A resampling interpolator is typically found in the electronic pathway between the image generators and the output. The interpolator electronically maps data spatial positions into arbitrary misalignment of the imager and its mechanical process, as well as its customary use which provides resolution conversion. It executes a standard image processing function of interpolation, which can be linear interpolation. For a hyperacuity printer, the spot on the photoreceptor is tracked by appropriate electronics taking into account electronic registration requirements. To obtain a resample, the spot's current position is measured in units of addressability in both x (fastscan) and y (slow scan or process) dimensions. The addressability is not necessarily coincident with one of the integer sample positions, but instead is fractionally positioned.
Halftoners are used to convert the resampled information from the resampling interpolator into a binary map when pictorials are to be rendered. The halftoner includes a halftoner memory which stores pregenerated halftone cells which represent intensity information (for example, 256 values), as well as integer screen positions for each cell. For example, a halftone cell may be formed of 8×8 values. The intensity and screen position values are used to address the halftoner memory and a multi-bit output is retrieved which drives a gray modulator.
Automoire occurs when an individual halftone cell is produced with systematic quantization error. Rational tangent techniques for accessing halftone memory exhibit no moire because they have zero quantization error. When generating halftones by this method, each new memory location is chosen as an offset from the last location, with the offset being an integer. Unfortunately, because the offsets are restricted to integers, the number of halftone frequencies and angles used for incrementing the screen positions are severely limited. However, if fractional offsets are used, moire is introduced into the image caused by the periodic and systematic accumulation of quantization error. Typically, the screen position generated by the accumulators is an irrational number which has a fractional component. The halftoner memory, however, does not use fractional address locations. Thus, the fractional component of the screen position is discarded, and only the integer values are used to address the memory. Thus, inaccurate marks are rendered.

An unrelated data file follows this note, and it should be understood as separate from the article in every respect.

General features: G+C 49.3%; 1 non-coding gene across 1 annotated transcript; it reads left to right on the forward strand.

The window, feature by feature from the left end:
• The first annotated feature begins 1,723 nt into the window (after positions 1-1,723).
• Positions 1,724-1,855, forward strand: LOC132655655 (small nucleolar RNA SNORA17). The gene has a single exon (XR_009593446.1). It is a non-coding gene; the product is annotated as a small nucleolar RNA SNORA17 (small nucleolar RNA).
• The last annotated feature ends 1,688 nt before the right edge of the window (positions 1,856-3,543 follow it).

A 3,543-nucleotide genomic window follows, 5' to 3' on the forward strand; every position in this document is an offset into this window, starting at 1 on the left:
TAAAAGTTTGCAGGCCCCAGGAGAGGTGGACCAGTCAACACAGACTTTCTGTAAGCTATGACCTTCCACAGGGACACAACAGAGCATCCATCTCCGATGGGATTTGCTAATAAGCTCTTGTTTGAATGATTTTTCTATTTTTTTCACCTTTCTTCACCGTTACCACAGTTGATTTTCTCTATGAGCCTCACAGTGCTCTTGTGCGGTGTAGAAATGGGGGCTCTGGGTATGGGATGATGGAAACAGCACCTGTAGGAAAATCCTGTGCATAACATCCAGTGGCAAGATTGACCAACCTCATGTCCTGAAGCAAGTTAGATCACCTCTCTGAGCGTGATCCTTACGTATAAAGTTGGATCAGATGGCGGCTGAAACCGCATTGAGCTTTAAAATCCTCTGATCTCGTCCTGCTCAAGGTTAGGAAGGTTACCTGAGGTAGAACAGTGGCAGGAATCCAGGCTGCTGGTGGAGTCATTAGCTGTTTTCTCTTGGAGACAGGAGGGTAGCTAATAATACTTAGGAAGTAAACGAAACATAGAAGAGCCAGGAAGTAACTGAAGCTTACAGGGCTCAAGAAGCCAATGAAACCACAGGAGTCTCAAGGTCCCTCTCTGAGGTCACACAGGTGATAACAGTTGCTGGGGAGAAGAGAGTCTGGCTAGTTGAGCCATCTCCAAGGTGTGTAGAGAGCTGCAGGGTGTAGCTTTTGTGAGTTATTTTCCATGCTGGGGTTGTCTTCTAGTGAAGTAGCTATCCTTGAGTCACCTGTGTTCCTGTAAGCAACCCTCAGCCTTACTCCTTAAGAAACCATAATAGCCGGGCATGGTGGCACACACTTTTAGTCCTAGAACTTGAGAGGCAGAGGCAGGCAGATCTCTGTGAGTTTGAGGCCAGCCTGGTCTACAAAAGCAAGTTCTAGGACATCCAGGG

In accordance with the present invention, a hyperacuity halftoner is provided which corrects for automoire phase error by using the fractional component of screen positions.
In accordance with one aspect of the present invention, a method of rendering image data by an image developing device is provided. The image data is traversed across a plurality of screen coordinates and an associated intensity value for each screen coordinate is determined. The screen coordinate is separated into an integer component and a fractional component. The associated intensity value and the integer component of the screen coordinate is converted into edge location and orientation data. The edge location and orientation data is adjusted based on the fractional component of the screen coordinate to compensate for quantization error. The adjusted edge location and orientation data is converted into a multi-bit gray value and a mark is rendered corresponding to the multi-bit gray value at a selected fastscan and slow scan position.